Wimbledon certainly plays by its own set of rules. First, players are required to wear white; that absence of color is almost more striking than the vibrant colors they typically sport. Second, matches are never played on the first Sunday of the fortnight. It is a day of rest for everyone. And third, the second Tuesday of the tourney is a day for female players only. These traditions, the grass courts and the royal box—filled yesterday by none other than Will and Kate, are but a few reasons why Wimbledon is the “crown jewel” of the grand slams.Great players from the past can be seen watching matches throughout the tournament. Today’s special guest was US Open champion Rory McIlroy. Considering that he is a good friend of Rafael Nadal’s, I would have thought he would have attended the famous "Round of 16." But, when I realized he was on hand to see the beautiful Maria Sharapova in the glory of her comeback, it’s not hard to imagine otherwise.
McIlroy, has a tennis court in the garden of his home and Nadal has a 7-handicap. Their respect for one another is mutual. The two athletes met during the other U.S. Open, at the U.S. National Tennis Center in Flushing Meadow, NY last September. Nadal said, “I love golf. I follow almost every week of the tour. I love watching Rory. He has one of the nicest swings in the world, if not the nicest. It's fantastic to watch him.”
The Belfast Telegraph reports, "Nadal is focused on defending his Wimbledon crown and he takes fresh inspiration from the McIlroy story as he aims to stay number one in the world in his chosen sport."
The friendships that form among athletes across sports fascinate me. I remember former tennis pro Brad Gilbert attended hundreds of Warriors games. A Piedmont native, he loved his hometown team, but he also loved his close friend, Chris Mullin. When Mullin went for his 30-day alcohol rehabilitation Gilbert and John McEnroe were at his side. I suppose these two men understood the pressure and demands of being a professional athlete. They know what is is to live by wins and losses, what your mind and body are capable of doing or not doing.
And how two people become friends is something of a mystery. Why that friendship sustains and grows is a gift. Fueled by common interests, an unspoken attraction, respect and admiration probably have something to do with it.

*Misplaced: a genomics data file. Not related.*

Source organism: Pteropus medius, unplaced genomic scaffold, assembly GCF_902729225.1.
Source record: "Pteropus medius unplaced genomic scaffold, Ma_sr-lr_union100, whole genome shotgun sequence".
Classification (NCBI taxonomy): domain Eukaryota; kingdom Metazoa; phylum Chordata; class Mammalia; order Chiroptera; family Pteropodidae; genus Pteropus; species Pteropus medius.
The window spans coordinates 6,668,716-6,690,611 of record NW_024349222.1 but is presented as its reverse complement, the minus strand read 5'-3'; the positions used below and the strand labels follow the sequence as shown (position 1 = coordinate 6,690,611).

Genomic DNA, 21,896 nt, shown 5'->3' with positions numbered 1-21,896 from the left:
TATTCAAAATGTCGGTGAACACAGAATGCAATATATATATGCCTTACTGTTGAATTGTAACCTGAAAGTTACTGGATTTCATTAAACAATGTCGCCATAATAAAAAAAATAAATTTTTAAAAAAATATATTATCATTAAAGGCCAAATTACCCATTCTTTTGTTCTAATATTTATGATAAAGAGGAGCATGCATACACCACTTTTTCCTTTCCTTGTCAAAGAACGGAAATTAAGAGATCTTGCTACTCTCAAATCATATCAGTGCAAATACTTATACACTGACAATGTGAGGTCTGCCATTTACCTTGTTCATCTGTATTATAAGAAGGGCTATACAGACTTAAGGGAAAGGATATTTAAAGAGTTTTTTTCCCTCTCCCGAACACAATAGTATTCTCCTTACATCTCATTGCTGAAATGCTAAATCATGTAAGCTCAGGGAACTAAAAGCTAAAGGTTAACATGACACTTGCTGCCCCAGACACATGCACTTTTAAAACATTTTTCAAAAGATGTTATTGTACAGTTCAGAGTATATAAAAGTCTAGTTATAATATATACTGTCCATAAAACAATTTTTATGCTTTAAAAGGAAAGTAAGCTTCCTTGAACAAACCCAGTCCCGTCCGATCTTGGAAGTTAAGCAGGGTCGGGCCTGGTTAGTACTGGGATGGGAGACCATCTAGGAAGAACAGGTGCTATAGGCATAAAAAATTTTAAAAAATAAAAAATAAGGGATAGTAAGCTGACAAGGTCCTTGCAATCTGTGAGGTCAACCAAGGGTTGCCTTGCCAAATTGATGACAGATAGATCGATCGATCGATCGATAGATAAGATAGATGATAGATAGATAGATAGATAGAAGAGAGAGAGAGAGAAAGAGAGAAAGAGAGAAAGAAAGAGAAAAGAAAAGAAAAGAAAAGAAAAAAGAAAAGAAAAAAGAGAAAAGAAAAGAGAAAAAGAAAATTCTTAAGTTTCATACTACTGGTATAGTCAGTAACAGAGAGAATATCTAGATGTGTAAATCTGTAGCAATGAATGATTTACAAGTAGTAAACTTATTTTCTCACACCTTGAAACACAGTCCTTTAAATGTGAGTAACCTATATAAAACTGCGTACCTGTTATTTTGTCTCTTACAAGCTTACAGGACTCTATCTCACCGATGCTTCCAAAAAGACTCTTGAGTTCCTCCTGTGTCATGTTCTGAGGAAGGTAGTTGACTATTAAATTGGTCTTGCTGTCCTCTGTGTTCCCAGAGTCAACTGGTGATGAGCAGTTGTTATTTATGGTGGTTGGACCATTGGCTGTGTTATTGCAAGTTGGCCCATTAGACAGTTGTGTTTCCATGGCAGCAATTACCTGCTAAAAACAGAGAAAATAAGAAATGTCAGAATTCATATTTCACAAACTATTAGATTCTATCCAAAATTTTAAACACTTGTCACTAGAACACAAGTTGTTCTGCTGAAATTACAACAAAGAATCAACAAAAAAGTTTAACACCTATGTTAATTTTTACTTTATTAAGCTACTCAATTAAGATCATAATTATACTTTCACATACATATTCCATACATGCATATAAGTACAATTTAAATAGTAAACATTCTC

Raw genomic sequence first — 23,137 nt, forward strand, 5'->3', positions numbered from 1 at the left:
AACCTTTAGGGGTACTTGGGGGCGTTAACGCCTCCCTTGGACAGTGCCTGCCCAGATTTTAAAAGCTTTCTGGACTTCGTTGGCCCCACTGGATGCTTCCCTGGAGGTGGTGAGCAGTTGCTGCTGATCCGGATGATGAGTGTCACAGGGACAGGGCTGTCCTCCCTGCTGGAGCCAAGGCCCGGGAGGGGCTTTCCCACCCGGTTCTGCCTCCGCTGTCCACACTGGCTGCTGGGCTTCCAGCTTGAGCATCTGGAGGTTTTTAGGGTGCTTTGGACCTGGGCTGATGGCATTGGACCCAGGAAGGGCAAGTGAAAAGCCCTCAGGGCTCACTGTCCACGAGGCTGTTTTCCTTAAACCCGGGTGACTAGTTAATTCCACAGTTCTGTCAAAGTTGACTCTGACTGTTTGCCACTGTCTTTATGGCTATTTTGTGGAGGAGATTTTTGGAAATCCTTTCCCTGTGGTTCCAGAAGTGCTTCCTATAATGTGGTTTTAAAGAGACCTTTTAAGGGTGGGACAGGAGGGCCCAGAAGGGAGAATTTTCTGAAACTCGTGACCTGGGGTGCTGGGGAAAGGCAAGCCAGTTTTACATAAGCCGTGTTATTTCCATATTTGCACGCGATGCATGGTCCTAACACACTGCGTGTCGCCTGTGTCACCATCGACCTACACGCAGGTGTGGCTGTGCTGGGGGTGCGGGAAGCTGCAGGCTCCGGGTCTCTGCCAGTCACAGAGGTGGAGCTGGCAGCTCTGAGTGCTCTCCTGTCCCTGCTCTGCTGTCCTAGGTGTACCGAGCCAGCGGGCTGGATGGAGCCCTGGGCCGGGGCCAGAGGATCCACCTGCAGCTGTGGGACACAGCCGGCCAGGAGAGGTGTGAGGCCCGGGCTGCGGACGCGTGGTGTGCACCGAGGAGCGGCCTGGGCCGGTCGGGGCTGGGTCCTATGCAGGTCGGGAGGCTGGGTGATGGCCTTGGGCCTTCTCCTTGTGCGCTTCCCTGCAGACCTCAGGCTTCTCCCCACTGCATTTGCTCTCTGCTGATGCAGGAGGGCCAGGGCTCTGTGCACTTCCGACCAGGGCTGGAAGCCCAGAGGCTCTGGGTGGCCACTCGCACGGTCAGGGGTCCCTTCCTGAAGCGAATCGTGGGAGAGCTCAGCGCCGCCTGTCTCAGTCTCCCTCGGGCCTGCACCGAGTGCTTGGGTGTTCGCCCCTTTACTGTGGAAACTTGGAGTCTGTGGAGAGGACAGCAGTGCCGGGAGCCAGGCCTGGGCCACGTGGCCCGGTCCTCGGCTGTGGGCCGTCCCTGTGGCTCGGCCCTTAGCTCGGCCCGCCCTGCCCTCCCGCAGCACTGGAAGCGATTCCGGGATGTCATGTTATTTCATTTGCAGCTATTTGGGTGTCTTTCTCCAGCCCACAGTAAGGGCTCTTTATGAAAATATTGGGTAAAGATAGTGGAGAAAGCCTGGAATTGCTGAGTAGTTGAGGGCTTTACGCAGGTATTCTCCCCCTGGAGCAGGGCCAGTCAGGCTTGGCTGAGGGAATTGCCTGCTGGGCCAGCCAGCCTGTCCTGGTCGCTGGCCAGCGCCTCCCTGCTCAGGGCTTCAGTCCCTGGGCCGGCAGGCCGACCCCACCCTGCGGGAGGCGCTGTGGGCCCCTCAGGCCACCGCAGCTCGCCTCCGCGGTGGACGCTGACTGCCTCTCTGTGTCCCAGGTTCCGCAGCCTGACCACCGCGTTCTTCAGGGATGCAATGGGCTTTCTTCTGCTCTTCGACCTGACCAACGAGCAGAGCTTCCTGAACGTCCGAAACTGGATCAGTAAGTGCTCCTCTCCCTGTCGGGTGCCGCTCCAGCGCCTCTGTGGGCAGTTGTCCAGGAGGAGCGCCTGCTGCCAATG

But it’s not just the friendships between athletes that intrigue me, but among some spiritual heroes too. Before her conversion, one of Dorothy Day’s favorite bar mates was the famous playwright Eugene O’Neill. According to Brennan Hill of Eight Spiritual Heroes “Gene, as she called him was not a religious man, but did in his own way carry on a serious spiritual search.” Perhaps God was pursuing Dorothy long before she ever knew it. Friends may be God’s instruments in that pursuit.
One such person—both an instrument of God’s grace in friendship and in spiritual heroism was Peter Maurin, the co-founder with Day of The Catholic Worker. Day said “her life really began when she met Maurin in 1932. He was a cross between St. Francis of Assisi and silent movie star Charlie Chaplin." And Maurin had been looking for someone like Day—someone who could implement his vision to promote the social teachings of the church. One could help him reform society and the church. That was none other than Dorothy Day. Because of Peter Maurin, Day’s personal life and her faith life would never be the same. Today, many people believe she is the single most influential American Catholic of the 20th Century.
If there is one way to describe The Catholic Worker and its houses of hospitality, it’s much like that of the Wimbledon tennis tournament. The Worker plays by its own rules. But, what you see take place at both be it in the stands or in the line at the soup kitchen is fertile ground for nourishment of friendship. What a beautiful mystery.
Royals at Wimbledon
Rory McIlroy and Andy Murray
Dorothy Day and Peter Maurin